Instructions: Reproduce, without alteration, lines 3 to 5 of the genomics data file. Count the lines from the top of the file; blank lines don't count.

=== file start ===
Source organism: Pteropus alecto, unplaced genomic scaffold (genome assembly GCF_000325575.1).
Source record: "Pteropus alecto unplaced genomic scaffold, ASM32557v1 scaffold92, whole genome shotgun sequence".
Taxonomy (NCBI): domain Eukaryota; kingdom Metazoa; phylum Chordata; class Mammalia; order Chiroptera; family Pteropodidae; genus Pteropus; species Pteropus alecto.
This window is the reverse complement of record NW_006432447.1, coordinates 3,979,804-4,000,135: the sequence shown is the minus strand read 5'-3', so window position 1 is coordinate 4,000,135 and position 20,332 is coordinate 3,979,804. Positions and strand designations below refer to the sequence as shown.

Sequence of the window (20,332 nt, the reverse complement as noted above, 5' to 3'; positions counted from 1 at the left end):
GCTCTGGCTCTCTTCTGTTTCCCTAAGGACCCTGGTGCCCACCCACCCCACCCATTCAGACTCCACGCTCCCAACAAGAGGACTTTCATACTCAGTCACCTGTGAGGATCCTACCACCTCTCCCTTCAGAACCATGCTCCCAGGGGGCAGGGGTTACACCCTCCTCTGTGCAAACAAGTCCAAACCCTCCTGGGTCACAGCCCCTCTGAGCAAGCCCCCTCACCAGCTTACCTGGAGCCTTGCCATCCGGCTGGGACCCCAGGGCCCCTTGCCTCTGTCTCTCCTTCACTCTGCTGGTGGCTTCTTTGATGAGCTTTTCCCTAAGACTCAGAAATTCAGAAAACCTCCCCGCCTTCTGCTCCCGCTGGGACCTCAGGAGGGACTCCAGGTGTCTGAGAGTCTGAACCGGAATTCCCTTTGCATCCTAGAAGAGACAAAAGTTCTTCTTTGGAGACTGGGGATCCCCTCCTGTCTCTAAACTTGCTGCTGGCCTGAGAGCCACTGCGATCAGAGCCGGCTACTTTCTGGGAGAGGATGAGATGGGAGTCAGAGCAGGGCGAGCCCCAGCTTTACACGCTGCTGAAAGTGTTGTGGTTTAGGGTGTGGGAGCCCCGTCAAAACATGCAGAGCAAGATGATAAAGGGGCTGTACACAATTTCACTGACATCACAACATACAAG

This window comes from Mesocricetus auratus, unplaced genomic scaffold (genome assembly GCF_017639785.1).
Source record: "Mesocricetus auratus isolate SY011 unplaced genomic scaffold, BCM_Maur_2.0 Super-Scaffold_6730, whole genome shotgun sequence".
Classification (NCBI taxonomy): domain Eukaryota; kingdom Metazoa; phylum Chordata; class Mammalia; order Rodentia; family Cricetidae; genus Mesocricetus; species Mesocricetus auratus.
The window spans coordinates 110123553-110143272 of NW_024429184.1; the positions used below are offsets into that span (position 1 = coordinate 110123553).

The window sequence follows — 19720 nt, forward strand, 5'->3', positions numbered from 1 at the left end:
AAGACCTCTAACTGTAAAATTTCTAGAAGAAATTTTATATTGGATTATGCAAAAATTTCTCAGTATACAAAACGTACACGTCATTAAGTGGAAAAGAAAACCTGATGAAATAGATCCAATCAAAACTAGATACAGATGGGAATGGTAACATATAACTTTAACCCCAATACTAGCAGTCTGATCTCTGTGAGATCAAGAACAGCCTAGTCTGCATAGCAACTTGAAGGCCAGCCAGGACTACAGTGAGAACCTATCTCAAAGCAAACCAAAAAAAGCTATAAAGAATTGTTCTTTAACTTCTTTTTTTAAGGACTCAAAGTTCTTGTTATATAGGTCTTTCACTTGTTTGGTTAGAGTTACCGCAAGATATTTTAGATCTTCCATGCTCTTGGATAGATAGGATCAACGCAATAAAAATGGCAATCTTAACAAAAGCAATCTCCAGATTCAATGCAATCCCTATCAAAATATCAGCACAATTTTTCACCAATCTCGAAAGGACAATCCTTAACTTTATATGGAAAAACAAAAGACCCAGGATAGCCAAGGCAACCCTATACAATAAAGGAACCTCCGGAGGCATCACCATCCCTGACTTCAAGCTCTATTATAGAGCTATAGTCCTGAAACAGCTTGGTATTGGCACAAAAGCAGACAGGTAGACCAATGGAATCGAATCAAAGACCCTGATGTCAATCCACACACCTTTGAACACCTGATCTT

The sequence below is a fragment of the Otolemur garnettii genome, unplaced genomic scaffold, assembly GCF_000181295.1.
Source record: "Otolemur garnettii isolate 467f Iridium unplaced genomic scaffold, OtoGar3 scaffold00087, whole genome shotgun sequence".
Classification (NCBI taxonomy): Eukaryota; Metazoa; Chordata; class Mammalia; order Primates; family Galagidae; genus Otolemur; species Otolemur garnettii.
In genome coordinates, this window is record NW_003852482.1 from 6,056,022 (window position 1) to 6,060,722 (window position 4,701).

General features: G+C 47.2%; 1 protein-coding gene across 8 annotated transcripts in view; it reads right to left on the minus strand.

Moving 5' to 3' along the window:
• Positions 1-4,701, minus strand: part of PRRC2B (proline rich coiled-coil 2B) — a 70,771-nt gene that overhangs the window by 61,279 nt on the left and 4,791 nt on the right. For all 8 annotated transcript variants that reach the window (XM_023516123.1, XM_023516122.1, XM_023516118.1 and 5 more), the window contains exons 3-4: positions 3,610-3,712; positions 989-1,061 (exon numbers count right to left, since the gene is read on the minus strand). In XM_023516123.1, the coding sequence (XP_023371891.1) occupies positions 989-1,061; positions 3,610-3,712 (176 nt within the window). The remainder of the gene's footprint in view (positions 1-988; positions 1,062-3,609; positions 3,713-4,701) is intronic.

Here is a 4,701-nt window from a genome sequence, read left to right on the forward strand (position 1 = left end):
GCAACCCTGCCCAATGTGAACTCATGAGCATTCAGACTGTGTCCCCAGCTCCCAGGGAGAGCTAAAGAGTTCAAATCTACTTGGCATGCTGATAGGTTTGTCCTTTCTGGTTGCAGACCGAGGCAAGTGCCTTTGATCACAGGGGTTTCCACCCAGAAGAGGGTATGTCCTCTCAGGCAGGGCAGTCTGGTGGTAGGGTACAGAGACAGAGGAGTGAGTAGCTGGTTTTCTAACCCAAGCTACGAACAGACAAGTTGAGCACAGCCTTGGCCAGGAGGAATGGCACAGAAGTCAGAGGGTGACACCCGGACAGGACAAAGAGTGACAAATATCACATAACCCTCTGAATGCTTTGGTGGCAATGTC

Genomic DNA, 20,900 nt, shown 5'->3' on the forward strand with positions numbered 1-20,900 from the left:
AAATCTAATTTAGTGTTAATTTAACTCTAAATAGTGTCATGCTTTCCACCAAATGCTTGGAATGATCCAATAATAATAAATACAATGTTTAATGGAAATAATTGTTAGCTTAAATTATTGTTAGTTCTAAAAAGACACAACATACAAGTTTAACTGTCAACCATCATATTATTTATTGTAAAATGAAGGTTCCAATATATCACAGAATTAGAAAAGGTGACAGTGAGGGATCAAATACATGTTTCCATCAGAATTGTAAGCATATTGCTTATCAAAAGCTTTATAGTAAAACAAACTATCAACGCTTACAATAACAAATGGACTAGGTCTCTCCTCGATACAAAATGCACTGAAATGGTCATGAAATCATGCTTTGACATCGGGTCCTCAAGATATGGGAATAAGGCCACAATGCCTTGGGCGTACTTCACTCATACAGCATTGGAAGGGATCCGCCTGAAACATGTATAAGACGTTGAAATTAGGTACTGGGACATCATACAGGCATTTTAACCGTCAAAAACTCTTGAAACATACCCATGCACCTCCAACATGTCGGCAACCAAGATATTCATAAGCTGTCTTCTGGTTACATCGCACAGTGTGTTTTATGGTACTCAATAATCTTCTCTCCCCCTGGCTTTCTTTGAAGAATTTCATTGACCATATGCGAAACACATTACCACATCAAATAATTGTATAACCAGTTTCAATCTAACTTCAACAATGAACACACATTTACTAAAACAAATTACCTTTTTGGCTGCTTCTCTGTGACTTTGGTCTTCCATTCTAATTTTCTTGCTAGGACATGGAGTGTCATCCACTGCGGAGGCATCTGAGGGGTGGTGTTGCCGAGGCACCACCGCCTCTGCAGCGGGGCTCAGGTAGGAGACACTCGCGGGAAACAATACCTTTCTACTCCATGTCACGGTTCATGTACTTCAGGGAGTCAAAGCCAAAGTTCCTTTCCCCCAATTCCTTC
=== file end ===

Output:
Taxonomy (NCBI): domain Eukaryota; kingdom Metazoa; phylum Chordata; class Mammalia; order Chiroptera; family Pteropodidae; genus Pteropus; species Pteropus alecto.
This window is the reverse complement of record NW_006432447.1, coordinates 3,979,804-4,000,135: the sequence shown is the minus strand read 5'-3', so window position 1 is coordinate 4,000,135 and position 20,332 is coordinate 3,979,804. Positions and strand designations below refer to the sequence as shown.

Sequence of the window (20,332 nt, the reverse complement as noted above, 5' to 3'; positions counted from 1 at the left end):